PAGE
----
Event Horizon ends on a slightly ambiguous note, but here are the other two endings that were considered for the cult 1997 sci-fi horror movie.
Here are the Event Horizon alternate endings explained and why they weren’t used. Paul W. S. Anderson scored a major success with his 1995 adaptation of the video game Mortal Kombat but passed on returning for a sequel so he could focus on making an R-rated movie. He selected the script for Event Horizon, which sees a deep space rescue team explore the titular ship. The Event Horizon was an experimental craft that could travel to any point in space, but after disappearing for seven years, the crew discovered it brought back something hellish.
Event Horizon was intended to be a major blockbuster overseen by Paramount. Unfortunately for the studio, they hadn’t figured on Anderson’s dark, blood-soaked vision for the film, which had been put together quickly to fill a slot left by the delay of James Cameron’s Titanic. This meant Anderson was largely left alone making Event Horizon, and his original cut for the movie was famously extremely brutal and gory. After several walkouts during a test screening, the studio demanded much of the bloodshed be removed, but the movie was ultimately a financial letdown.
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Despite this, Event Horizon found a cult following in the years following its original release. It’s certainly Paul W.S. Anderson’s best movie, and while fans would love to see a director’s cut, the footage to put one together no longer exists. There were two alternate endings to Event Horizon, and while neither radically alter the movie, they are intriguing in their own way. Here are the Event Horizon alternate endings explained.
The Burning Man Ending
Event Horizon’s “Burning Man” finale is essentially a different version of the current showdown. In the final iteration of the Hell in space movie, Laurence Fishburne’s Captain Miller is left trapped in the ship’s gravity drive room, while the demonic Weir (Sam Neill) taunts him with visions of his crew being ripped apart in Hell.
In the Event Horizon alternate endings, one of them sees Weir’s place taken over by Corrick, a crew member from one of Miller’s previous missions who he had to abandon. Corrick burned to death, and Miller is haunted throughout by visions of the burning man. In this ending, Miller was coming face to (burning) face with his biggest regret, and Corrick served as the final antagonist for the Captain to overcome. It turns out that test audiences preferred the Weir-centric version, which led to the use of that finale.
The Screaming Ship Ending
Event Horizon, Hellraiser’s intergalactic equivalent, ends on an ambiguous note, with survivors Starck and Cooper being picked up by a rescue team. Nonetheless, Starck hallucinates Weir as one of the rescuers, and a door closes by itself, implying sinister forces are still part of the Event Horizon ship. Either way, it appears Starck will remain haunted by her experiences on the ship.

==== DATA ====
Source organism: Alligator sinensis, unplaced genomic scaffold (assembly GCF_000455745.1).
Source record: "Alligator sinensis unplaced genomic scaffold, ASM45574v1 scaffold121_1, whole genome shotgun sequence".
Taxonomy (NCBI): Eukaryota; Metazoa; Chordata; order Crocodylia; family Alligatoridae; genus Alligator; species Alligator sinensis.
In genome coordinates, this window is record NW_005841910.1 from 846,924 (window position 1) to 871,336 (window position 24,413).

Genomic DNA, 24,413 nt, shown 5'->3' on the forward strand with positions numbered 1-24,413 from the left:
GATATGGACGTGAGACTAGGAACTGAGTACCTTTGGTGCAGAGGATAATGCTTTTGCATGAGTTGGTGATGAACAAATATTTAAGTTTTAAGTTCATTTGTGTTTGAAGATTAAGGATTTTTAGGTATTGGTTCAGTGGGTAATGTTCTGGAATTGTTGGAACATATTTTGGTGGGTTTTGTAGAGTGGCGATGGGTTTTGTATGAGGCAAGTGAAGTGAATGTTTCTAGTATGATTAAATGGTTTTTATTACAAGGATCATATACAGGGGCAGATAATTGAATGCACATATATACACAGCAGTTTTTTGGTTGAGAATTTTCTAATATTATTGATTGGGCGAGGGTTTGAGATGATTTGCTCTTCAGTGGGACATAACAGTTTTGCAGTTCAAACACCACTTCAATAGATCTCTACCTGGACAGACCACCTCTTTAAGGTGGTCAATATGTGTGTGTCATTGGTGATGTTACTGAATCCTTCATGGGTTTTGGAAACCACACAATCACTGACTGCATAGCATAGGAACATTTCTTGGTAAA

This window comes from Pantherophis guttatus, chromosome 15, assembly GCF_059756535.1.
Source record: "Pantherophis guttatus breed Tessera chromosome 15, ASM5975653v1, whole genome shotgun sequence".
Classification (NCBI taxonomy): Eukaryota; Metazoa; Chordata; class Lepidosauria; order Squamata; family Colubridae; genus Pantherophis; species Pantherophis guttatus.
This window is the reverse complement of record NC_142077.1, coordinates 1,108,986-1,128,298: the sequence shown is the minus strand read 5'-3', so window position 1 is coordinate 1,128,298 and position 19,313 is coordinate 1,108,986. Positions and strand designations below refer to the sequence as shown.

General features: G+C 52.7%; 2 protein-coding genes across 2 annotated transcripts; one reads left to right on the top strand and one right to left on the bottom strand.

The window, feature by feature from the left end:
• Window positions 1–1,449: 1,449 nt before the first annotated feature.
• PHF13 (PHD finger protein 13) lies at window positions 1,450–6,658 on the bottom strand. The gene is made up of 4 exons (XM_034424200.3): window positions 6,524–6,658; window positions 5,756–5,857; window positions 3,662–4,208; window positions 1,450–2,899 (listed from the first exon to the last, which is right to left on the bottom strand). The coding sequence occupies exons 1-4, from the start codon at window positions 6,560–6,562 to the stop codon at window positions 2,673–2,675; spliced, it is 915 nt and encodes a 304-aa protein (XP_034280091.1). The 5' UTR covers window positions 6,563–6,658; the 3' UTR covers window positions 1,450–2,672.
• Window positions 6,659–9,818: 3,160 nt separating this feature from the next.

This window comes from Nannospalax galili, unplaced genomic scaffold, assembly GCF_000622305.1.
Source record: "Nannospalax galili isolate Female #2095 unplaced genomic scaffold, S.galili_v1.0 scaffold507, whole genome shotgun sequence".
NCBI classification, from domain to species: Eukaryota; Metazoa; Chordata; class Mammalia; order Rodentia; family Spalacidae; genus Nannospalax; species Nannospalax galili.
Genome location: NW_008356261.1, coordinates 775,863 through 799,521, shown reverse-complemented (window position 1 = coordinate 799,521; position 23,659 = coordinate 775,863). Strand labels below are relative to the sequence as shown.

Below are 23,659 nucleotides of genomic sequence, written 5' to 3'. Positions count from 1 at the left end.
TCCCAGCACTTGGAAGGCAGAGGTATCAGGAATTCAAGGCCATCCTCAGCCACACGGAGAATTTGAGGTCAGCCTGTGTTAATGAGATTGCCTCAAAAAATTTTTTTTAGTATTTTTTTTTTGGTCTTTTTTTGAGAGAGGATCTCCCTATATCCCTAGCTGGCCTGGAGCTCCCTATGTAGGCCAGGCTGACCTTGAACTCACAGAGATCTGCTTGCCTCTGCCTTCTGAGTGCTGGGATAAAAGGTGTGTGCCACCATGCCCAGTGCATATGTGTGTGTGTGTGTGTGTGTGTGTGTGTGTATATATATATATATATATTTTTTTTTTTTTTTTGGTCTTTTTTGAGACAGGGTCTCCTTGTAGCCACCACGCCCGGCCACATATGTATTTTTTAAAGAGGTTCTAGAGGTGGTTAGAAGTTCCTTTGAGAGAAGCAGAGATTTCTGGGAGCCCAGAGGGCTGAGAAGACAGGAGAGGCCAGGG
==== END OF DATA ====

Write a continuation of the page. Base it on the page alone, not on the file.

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The Event Horizon alternate endings see another variation, though it arguably would have been creepier. Instead of a vision of Weir, Event Horizon’s scripted ending saw Starck assailed by screams from the deceased crew of the ship, with hands reaching over her body — which turns out to be the rescue team. Cooper also comes to comfort her, but again, the implication is that the trauma will linger with her for a long time.
Would The Event Horizon Alternate Endings Have Improved The Movie?
Based on the Event Horizon alternate endings, it’s hard to say which one would’ve changed the movie more or if they would’ve altered the film for the better, as choosing either of the alternate endings would’ve adjusted the film in a different way. If the first ending had been chosen, with Corrick taking Weir’s place, it would’ve had a negative impact on the film. Corrick wasn’t as central to the story as Weir, mainly appearing as a hallucination from Miller’s mind. Swapping the two characters out was the right call given Weir’s presence throughout the movie, and the intended level of sexual violence in Event Horizon’s infamous scrapped “blood orgy” was completely gratuitous. The second alternate ending retains its ambiguity but would’ve been far more psychologically troubling. Plus, it could have prevented the “it was all a dream” moment that undercuts the conclusion in the Event Horizon final cut (even though the door in the theatrical cut closes unprompted, implying that the ship is still sentient and possibly malicious). Having the ending as a possible hallucination rather than a dream lends itself more to the theme of Starck’s trauma and makes the continued hellish possession of the ship simultaneously less certain and more implied – the movie lost a smarter denouement in this alternative.
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About The Author
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It’s pronounced Paw-rick, not Pad-raig. Now that’s out of the way, a brief introduction. Padraig has been writing about film online since 2012, when a friend asked if he’d like to contribute the occasional review or feature to their site.
A part-time hobby soon blossomed into a career when he discovered he really loved writing about movies, TV and video games – he even (arguably) had a little bit of talent for it. He has written words for Den of Geek, Collider, The Irish Times and Screen Rant over the years, and can discuss anything from the MCU – where Hawkeye is clearly the best character – to the most obscure cult b-movie gem, and his hot takes often require heat resistant gloves to handle.
He’s super modern too, so his favorite movies include Jaws, Die Hard, The Thing, Ghostbusters and Batman. He can be found as i_Padds on Twitter making bad puns.
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